keywords = "Abdominal, Aortic aneurysm, Blood vessel prosthesis, Cost-effectiveness, Operative, Surgical procedures, Systematic review",
author = "Jonk, {Yvonne C.} and Kane, {Robert L.} and Lederle, {Frank A.} and Roderick MacDonald and Cutting, {Andrea H.} and Wilt, {Timothy J.}",
year = "2007",
month = "4",
day = "1",
doi = "10.1017/S0266462307070316",
language = "English (US)",
volume = "23",
pages = "205--215",
journal = "International Journal of Technology Assessment in Health Care",
issn = "0266-4623",
publisher = "Cambridge University Press",
number = "2",

}

TY - JOUR

T1 - Cost-effectiveness of abdominal aortic aneurysm repair

T2 - A systematic review

AU - Jonk, Yvonne C.

AU - Kane, Robert L.

AU - Lederle, Frank A.

AU - MacDonald, Roderick

AU - Cutting, Andrea H.

AU - Wilt, Timothy J.

PY - 2007/4/1

Y1 - 2007/4/1

N2 - Objectives: A systematic review of the cost-effectiveness of abdominal aortic aneurysm (AAA) repair was conducted. Although open surgery has been considered the gold standard for prevention of AAA rupture, emerging less-invasive endovascular treatments have led to increased interest in evaluating the cost and cost-effectiveness of treatment options. Methods: A systematic review of studies published in MEDLINE between 1999 and 2005 reporting the cost and/or cost-effectiveness of endovascular and/or open surgical repair of nonruptured AAAs was conducted. Case series studies with less than fifty patients per treatment were excluded. Results: Of twenty eligible articles, three were randomized controlled trials, twelve case series, four Markov models, and one systematic review. Regardless of time frame, all studies found that endovascular repair costs more than open surgery. Although the high cost of the endovascular prosthesis was partially offset by reduced intensive care, hospital length of stay, operating time, blood transfusions, and perioperative complications, hospital costs were still greater for endovascular than open surgical repair. For patients medically fit for open surgery, mid-term costs were greater for endovascular repair with no difference in overall survival or quality of life. For patients medically unfit for open surgery, endovascular repair costs more than no intervention with no difference in survival. Conclusions: Although conclusions regarding the cost-effectiveness of AAA treatment options are time dependent and vary by institutional perspective, from a societal perspective, endovascular repair is not currently cost-effective for patients with large AAA regardless of medical fitness.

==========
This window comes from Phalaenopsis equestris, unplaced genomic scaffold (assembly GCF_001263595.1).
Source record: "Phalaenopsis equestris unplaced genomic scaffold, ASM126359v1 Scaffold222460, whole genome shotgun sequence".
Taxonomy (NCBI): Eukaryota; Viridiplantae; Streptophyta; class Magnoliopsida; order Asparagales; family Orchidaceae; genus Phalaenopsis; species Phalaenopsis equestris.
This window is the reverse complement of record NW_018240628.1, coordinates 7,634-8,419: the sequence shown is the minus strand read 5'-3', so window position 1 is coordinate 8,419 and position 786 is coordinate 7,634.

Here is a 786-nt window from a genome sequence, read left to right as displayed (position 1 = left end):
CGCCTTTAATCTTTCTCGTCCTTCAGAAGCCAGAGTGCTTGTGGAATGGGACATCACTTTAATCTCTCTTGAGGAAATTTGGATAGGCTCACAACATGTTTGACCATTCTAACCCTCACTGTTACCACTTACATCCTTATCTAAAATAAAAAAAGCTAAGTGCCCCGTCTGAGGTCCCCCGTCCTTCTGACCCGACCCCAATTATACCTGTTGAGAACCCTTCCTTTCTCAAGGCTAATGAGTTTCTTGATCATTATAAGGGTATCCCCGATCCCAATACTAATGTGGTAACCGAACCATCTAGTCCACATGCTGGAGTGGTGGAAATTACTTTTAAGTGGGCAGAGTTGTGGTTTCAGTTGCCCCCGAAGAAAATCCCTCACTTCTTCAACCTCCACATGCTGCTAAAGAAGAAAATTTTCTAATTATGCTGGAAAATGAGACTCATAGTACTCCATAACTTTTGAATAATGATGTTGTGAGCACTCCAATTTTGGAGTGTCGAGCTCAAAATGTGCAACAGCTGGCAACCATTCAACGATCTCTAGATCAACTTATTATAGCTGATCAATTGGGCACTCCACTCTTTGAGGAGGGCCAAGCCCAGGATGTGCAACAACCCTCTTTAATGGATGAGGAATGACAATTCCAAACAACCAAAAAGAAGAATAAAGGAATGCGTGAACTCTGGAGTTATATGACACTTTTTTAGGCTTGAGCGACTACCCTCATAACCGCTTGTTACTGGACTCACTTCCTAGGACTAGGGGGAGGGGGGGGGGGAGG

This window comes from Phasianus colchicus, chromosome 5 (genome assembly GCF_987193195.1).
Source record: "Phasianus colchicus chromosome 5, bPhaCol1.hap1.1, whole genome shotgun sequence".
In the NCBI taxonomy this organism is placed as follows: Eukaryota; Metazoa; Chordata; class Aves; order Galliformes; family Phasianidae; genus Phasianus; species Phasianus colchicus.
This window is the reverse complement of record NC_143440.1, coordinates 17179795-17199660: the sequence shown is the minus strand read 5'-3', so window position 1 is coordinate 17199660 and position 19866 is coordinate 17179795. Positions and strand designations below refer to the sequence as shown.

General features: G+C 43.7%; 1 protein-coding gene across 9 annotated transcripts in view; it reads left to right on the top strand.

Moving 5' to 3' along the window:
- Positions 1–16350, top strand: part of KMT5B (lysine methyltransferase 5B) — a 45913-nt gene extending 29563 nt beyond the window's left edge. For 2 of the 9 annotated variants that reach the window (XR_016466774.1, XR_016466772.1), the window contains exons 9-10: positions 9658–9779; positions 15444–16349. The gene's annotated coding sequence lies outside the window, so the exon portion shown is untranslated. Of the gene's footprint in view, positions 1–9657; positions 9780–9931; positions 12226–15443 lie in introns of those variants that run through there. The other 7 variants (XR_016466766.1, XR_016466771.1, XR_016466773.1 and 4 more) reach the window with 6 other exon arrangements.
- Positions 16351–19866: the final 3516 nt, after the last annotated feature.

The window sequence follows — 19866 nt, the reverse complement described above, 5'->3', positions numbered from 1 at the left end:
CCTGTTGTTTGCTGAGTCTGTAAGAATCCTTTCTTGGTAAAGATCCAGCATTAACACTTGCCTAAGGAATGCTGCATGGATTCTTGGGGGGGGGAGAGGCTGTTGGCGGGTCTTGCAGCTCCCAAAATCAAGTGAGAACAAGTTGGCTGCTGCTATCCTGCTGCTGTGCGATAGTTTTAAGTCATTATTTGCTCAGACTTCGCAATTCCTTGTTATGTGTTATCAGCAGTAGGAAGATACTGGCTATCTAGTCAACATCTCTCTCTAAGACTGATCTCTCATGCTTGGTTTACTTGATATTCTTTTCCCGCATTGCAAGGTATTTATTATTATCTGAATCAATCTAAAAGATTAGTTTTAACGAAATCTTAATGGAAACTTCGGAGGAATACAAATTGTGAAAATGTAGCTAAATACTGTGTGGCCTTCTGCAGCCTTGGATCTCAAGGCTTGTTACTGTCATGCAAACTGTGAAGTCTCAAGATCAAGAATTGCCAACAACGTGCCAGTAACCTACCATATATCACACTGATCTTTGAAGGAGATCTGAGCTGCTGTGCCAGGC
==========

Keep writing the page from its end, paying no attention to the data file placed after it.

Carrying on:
AB - Objectives: A systematic review of the cost-effectiveness of abdominal aortic aneurysm (AAA) repair was conducted. Although open surgery has been considered the gold standard for prevention of AAA rupture, emerging less-invasive endovascular treatments have led to increased interest in evaluating the cost and cost-effectiveness of treatment options. Methods: A systematic review of studies published in MEDLINE between 1999 and 2005 reporting the cost and/or cost-effectiveness of endovascular and/or open surgical repair of nonruptured AAAs was conducted. Case series studies with less than fifty patients per treatment were excluded. Results: Of twenty eligible articles, three were randomized controlled trials, twelve case series, four Markov models, and one systematic review. Regardless of time frame, all studies found that endovascular repair costs more than open surgery. Although the high cost of the endovascular prosthesis was partially offset by reduced intensive care, hospital length of stay, operating time, blood transfusions, and perioperative complications, hospital costs were still greater for endovascular than open surgical repair. For patients medically fit for open surgery, mid-term costs were greater for endovascular repair with no difference in overall survival or quality of life. For patients medically unfit for open surgery, endovascular repair costs more than no intervention with no difference in survival. Conclusions: Although conclusions regarding the cost-effectiveness of AAA treatment options are time dependent and vary by institutional perspective, from a societal perspective, endovascular repair is not currently cost-effective for patients with large AAA regardless of medical fitness.

KW - Abdominal

KW - Aortic aneurysm

KW - Blood vessel prosthesis

KW - Cost-effectiveness

KW - Operative

KW - Surgical procedures

KW - Systematic review

UR - http://www.scopus.com/inward/record.url?scp=34247342678&partnerID=8YFLogxK

UR - http://www.scopus.com/inward/citedby.url?scp=34247342678&partnerID=8YFLogxK

U2 - 10.1017/S0266462307070316

DO - 10.1017/S0266462307070316

M3 - Review article

C2 - 17493306

AN - SCOPUS:34247342678

VL - 23

SP - 205

EP - 215

JO - International Journal of Technology Assessment in Health Care

JF - International Journal of Technology Assessment in Health Care

SN - 0266-4623

IS - 2

ER -